Rail Racer’s toy also manages to do something better than almost every other Combiner toy in the history of Transformers: there are no combiner pieces. None; hands, feet, connectors are all integrated into the bodies of the individual members of Team Bullet Train. Even the three different weapons are used: Railspike and Midnight Express’ guns combine to form a large cannon, and Rapid Run’s “grenade launching” shield can be held by Rail Racer.
Along with this, all of Team Bullet Train’s articulation is transferred to Rail Racer. He has an wonderful range of motion.
Of course, this level of articulation comes with drawbacks; ratcheting and telescoping knees on a ‘bot this big tend to collapse rather easily. Posing Rail Racer, much like his fellow exceptionally large castmate RiD Omega Prime, is all about a perfect level of balance mixed with slight twists of joints here and there to help distribute weight. Of course, it’s an easy sacrifice for a Combiner that is this amazingly fun.
Railspike definitely has the best name of Team Bullet Train, Rapid Run coming second, and Midnight Express coming in last for basically being a name that says,
“How could we have run out of names for train-related Transformers already?”
Seriously, Hasbro is really bad at naming train-bots. For proof, just look at the Micromaster Railbots:
Railspike – Once again, great train-related name,
Rapid Run – still doing good,
Midnight Express – at least they put this vaguely train-related name on a dark-coloured train this time, giving it some semblance of legitimacy,
Overload – what? What does this mean? Well, I guess it doesn’t not sound like a name for a train,
Tankor – stock Hasbro name re-use anyone? Vaguely kinda, possibly train-ish name,
Swindle - stock Hasbro name re-use, part deux, with a little nonsense thrown in.
Railspike, though, has it all. He’s got a great name, leader of one of the most consistently effective combiner teams — possibly in Transformers history – and his toy is cartoon-accurate, well-articulated, and just plain awesome.
Missle-launching gimmicks fall in the mid-range of the “how much do gimmicks annoy me?” scale (especially when they make no sense, like Rapid Run’s “grenade launcher”.) However the least annoying (and by “least annoying”, I mean “not annoying at all and actually kinda awesome”) are the light-up features.
One of the great things about his figure is that those shoulder wings are just chock full of molded-in detail, the designer didn’t just leave us with hollowed-out interior plastic.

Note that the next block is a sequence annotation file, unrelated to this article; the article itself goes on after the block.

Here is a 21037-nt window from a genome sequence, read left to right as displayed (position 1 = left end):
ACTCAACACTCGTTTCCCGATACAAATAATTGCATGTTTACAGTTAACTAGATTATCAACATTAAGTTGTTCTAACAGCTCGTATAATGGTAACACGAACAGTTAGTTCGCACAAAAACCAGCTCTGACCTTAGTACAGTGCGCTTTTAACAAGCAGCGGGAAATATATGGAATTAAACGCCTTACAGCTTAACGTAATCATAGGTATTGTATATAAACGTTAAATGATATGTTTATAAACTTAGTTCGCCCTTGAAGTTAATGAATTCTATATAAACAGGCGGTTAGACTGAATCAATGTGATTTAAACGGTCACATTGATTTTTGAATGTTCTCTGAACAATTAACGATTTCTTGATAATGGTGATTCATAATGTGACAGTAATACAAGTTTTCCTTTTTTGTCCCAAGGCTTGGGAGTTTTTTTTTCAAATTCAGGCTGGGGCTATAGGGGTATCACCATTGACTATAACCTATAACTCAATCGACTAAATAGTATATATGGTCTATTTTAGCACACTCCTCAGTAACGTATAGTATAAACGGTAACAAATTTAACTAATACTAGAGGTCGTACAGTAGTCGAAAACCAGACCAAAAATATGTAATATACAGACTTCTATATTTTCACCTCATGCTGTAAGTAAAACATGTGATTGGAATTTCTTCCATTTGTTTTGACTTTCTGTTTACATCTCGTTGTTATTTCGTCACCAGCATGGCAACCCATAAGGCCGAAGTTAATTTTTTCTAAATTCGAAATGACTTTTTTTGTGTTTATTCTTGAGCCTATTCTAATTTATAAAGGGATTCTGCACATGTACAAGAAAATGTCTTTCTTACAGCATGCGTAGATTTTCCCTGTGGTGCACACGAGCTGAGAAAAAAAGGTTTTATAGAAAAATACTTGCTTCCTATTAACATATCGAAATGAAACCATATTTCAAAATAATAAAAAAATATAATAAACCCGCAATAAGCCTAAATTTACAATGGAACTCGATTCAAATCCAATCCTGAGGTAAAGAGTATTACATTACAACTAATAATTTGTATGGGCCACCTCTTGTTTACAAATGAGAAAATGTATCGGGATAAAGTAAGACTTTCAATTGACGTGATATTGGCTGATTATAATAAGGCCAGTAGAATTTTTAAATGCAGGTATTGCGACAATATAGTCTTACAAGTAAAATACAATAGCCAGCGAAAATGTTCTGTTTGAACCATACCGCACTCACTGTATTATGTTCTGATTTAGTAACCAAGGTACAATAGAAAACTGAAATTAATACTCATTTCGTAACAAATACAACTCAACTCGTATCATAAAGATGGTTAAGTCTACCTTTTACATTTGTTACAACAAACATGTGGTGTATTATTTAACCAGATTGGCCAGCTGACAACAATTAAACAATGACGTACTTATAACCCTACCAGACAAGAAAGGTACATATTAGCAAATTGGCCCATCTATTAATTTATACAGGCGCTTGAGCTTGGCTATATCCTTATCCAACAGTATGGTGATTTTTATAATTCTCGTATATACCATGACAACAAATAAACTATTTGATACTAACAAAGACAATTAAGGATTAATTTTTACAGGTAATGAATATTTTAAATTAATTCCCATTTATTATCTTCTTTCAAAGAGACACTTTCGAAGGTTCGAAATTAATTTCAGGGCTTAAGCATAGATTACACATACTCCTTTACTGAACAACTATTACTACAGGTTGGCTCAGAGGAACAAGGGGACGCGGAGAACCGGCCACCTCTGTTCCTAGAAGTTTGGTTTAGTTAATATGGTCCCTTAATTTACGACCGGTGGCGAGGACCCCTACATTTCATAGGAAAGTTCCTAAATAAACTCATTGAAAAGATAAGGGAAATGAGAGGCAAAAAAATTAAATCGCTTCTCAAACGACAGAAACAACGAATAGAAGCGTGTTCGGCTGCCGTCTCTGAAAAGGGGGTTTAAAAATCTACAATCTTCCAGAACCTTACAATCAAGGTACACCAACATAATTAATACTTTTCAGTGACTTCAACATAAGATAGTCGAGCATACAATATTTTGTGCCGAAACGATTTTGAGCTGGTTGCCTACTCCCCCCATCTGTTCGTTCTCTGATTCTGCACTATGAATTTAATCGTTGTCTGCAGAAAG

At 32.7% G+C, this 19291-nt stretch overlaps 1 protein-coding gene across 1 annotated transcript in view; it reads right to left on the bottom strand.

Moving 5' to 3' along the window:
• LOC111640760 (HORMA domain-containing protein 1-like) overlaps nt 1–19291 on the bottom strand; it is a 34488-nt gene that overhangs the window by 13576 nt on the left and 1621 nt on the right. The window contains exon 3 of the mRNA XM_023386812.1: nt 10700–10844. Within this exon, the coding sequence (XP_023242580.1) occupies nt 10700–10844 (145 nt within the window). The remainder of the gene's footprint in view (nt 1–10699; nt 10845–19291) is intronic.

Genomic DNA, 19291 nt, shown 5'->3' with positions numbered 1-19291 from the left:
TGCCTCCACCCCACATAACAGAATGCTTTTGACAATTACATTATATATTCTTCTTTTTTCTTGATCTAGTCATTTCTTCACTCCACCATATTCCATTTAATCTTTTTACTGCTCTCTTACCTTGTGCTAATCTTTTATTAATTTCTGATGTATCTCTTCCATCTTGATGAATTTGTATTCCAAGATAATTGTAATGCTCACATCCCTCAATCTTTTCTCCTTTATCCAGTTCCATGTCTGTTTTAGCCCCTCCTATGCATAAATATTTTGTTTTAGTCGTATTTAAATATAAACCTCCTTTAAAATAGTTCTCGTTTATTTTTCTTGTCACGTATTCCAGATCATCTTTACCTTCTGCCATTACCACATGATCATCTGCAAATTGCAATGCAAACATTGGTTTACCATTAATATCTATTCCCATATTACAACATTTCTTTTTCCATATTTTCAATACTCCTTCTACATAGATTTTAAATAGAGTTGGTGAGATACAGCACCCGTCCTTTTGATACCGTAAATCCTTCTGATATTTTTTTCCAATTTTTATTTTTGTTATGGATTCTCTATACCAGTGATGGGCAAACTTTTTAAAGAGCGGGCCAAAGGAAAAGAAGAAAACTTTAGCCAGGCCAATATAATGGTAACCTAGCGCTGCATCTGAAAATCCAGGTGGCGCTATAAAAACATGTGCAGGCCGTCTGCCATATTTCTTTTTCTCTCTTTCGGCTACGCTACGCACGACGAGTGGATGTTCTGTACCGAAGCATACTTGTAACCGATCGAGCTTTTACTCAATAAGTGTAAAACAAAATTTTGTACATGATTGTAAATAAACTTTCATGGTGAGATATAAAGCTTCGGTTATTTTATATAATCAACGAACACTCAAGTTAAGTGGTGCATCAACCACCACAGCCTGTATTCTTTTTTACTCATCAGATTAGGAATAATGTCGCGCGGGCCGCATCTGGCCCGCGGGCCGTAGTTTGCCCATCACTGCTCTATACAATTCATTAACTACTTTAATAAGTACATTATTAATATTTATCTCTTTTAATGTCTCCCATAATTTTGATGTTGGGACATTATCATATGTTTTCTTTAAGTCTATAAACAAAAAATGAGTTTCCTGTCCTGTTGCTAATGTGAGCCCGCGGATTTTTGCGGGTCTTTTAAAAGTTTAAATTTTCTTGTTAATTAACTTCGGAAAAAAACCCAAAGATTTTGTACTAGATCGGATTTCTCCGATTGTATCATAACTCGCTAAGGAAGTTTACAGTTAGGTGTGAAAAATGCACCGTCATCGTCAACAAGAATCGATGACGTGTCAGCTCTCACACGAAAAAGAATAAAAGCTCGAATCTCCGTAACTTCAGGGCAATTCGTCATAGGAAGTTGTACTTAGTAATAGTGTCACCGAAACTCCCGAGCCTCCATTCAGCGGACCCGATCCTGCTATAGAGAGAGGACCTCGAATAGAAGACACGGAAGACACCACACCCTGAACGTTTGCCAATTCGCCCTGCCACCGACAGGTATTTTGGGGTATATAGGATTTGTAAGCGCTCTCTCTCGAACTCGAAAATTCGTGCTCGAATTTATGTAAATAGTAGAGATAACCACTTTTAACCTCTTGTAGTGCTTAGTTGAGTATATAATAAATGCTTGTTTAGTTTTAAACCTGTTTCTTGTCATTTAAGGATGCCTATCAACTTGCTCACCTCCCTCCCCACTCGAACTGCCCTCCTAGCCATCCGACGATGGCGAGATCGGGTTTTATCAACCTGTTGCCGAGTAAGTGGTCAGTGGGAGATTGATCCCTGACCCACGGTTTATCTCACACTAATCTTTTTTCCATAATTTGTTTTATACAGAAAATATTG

In the cartoon, Railspike is the rather gruff spoken, veteran warrior, leader of Team Bullet Train. He has a nice mix of yelling at the “turbo-revving, young punk” Rapid Run, while — on occasion literally — steering the easily flustered Midnight Express straight.
Railspike is the sleekiest of the train types used in Team Bullet Train. He transforms (ha, I almost typed “trainsforms”) into a 500-series train capable of going 199 mph (320 km/h ).
He’d shoot his grenade at the bad-guys, but he needs it later to tow some train cars. RiD Rapid Run!
Team Bullet Train plays it as by-the-books as possible. To balance out the authoritative old-man that is their leader, Railspike (now that is a great name), there is Rapid Run. The brash, young Rapid Run ”is always ready for a fight and loves a good brawl.” His techspec quote?
Rapid Run is the strongest of the trio and his techspec goes out of its way to point out that he is an exceptionally good shot… with his grenade launcher. Someone needs to tell the people that writes these things that the phrase “Almost only counts with horseshoes and hand grenades” exists for a reason. You don’t have to be spectacularly accurate with grenades, the huge resulting explosion usually compensates for any bad aim.
Transformers is chock full of logical inconsistencies and Rapid Run typifies one of them. On his toy his “grenade launcher” is his shield and his “grenade” is actually the missle piece that forms the rear hitch for his train mode. This means that if he fires his weapon at all, his alt-mode no longer has a rear hitch. Of course, how safe is having a grenade for a hitch anyway?
Speaking of his toy — which is very cartoon accurate — Rapid Run manages to do much better than Midnight Express, but still comes off as having much longer legs proportionate to his arms.
The one thing I kinda don’t like about him is his headsculpt. His mouth is distractingly beak-shaped. His cartoon appearances show that this is not an actual beak but a faceplate; it doesn’t move when he speaks. His toy shares his fellow Team Bullet Train’s great articulation. One of the things that I do like about his toy, and his character in general is the inclusion of his shield.
There’s only so many different types of offensive weaponry that can be invented. It’s always good to see characters like Rapid Run and G1 Trailbreaker whose specialty is defensive, a nigh-impenetrable force-field.
Not too surprisingly for a member of this team, his alt-mode is a bullet train. Rapid Run transforms into a 700 series bullet train.
Specific to his paint scheme, and reflected in the label on his alt-mode, he is a Hikari Rail Star.